38.As correctly submitted by the respondent the letter dated January 5, 2022 was not a notice of termination but rather a reminder to the claimant that his contract was expiring and it would not be renewed. In all the case cited by the respondent above, the courts have been unanimous that in fixed term contracts the issue of unfair Termination does not arise because the contract expires automatically on the date agreed in the contract and the employer has no obligation to give prior notice unless it is a requirement under the contract itself. Likewise there is no requirement for the employer to cite the reason for non-renewal/extension of the contract, or to accord the employee a hearing as to why the renewal/extension will not be granted.
39.The claimant alleges that he had a legitimate expectation that the contract would be renewed considering what happened after the expiration of the previous contract, and further because his supervisor had called him to allocate work. The respondent’s case, however is that the said supervisor did not have any mandate to enter into contract of service with the claimant. I agree that, the claimant knew that his contract was expiring on January 5, 2022 and ought to have alerted his supervisor as much. In my view the said ground did not constitute a good ground for legitimate expectation that the contract would be renewed.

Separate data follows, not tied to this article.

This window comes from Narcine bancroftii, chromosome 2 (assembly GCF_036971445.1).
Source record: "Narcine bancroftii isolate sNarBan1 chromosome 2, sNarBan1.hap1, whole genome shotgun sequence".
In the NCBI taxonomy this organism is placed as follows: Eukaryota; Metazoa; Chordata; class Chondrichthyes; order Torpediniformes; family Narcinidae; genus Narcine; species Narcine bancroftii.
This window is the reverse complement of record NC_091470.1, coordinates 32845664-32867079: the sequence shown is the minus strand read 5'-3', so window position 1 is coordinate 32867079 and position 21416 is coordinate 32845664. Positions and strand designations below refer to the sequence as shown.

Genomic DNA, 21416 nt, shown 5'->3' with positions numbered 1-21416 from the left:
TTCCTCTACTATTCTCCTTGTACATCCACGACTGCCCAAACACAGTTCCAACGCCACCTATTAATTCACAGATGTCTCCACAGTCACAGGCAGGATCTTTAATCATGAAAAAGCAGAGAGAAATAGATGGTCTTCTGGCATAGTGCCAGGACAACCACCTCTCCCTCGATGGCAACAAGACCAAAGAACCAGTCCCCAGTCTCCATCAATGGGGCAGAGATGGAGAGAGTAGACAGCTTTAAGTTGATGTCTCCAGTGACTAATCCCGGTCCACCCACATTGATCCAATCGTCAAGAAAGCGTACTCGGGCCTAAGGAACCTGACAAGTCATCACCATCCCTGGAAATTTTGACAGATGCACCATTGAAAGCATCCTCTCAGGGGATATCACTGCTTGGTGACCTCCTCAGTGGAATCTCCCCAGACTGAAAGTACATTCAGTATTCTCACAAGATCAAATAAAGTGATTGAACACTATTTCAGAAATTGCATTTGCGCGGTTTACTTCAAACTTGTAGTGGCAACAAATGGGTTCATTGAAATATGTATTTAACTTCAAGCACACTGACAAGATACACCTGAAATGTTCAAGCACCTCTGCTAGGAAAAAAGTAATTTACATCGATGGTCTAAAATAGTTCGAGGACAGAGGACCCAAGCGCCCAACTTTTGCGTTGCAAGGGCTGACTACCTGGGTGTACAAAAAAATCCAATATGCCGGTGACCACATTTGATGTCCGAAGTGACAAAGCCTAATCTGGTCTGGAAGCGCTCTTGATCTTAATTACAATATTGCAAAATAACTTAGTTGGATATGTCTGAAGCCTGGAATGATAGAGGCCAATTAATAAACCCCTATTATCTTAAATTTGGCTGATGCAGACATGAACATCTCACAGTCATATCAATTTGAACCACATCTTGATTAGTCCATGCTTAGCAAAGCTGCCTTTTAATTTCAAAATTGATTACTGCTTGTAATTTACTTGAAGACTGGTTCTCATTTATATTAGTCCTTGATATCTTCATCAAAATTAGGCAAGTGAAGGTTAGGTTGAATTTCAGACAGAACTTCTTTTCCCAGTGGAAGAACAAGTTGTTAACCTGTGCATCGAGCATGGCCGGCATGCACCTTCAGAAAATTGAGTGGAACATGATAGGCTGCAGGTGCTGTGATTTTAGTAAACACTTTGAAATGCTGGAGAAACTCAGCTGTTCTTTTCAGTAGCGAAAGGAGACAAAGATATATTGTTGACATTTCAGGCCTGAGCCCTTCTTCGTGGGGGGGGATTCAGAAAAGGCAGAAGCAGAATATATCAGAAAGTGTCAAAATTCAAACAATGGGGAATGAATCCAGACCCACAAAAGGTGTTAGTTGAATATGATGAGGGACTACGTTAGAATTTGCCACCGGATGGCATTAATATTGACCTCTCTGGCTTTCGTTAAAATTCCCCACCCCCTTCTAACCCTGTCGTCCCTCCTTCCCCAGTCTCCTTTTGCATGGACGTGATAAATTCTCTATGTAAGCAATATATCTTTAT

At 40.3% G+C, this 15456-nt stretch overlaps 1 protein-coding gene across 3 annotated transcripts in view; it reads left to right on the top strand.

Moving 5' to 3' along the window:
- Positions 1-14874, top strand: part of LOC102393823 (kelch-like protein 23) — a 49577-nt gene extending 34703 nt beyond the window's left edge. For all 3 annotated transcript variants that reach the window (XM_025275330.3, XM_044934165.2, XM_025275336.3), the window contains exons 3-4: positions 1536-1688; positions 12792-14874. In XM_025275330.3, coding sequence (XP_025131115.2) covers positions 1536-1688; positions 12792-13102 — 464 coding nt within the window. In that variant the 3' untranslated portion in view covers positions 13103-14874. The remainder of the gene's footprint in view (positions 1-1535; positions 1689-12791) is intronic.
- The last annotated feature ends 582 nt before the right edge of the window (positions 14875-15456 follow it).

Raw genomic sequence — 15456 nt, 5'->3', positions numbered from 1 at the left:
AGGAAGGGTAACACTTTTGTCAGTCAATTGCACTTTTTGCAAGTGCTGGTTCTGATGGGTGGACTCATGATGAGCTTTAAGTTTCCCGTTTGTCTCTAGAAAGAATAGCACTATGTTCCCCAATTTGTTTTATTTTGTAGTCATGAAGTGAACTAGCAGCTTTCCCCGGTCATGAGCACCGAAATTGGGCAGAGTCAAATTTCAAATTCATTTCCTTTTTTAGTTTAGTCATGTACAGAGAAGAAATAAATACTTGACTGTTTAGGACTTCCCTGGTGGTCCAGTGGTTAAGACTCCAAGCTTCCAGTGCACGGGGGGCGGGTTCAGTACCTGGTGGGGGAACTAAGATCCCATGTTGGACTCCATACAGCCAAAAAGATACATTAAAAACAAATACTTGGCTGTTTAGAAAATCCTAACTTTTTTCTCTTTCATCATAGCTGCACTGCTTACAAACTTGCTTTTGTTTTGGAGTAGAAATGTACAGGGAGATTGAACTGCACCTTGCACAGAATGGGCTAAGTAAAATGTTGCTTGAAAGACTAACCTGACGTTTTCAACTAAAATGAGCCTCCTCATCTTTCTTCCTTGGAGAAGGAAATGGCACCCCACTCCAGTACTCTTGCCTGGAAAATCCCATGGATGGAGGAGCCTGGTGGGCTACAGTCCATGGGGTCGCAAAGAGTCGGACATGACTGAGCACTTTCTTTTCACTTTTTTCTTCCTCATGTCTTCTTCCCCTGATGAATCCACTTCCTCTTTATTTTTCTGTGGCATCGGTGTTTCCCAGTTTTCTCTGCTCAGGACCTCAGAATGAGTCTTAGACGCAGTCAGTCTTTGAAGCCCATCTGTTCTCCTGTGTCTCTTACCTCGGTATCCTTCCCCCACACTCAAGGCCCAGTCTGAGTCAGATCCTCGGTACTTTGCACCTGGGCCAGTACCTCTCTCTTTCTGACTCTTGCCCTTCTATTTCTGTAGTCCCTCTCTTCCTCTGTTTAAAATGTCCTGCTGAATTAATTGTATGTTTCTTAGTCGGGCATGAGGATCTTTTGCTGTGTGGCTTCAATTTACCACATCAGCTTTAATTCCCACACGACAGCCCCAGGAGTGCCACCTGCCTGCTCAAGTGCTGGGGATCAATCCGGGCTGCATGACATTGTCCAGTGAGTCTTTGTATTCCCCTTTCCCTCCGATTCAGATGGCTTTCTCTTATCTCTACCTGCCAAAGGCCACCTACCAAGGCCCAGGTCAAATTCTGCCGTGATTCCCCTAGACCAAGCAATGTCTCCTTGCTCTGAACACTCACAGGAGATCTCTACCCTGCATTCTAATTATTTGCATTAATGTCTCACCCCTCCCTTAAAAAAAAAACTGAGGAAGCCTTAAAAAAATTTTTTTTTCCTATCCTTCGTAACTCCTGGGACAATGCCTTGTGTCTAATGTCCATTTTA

40.In the Linda Ndenengo Mwakugu case, supra, the court held that:-
41.Again in the John Nduba case, supra, the employer’s HR Policy manual provided for an “End of contract clause” which required the employer to serve a prior notice of non-renewal but failed to do so. Consequently the court held that the claimant had discharged the burden of proving legitimate expectation of renewal and declared the termination unfair.
42.In the present case, the contract did not require the employer to serve a non-renewal notice prior to the expiry date. The requirement of service of three months’ notice was only necessary when terminating the contract before the expiry date. Consequently, I am satisfied that the claim of unfair termination has no merits and it fails.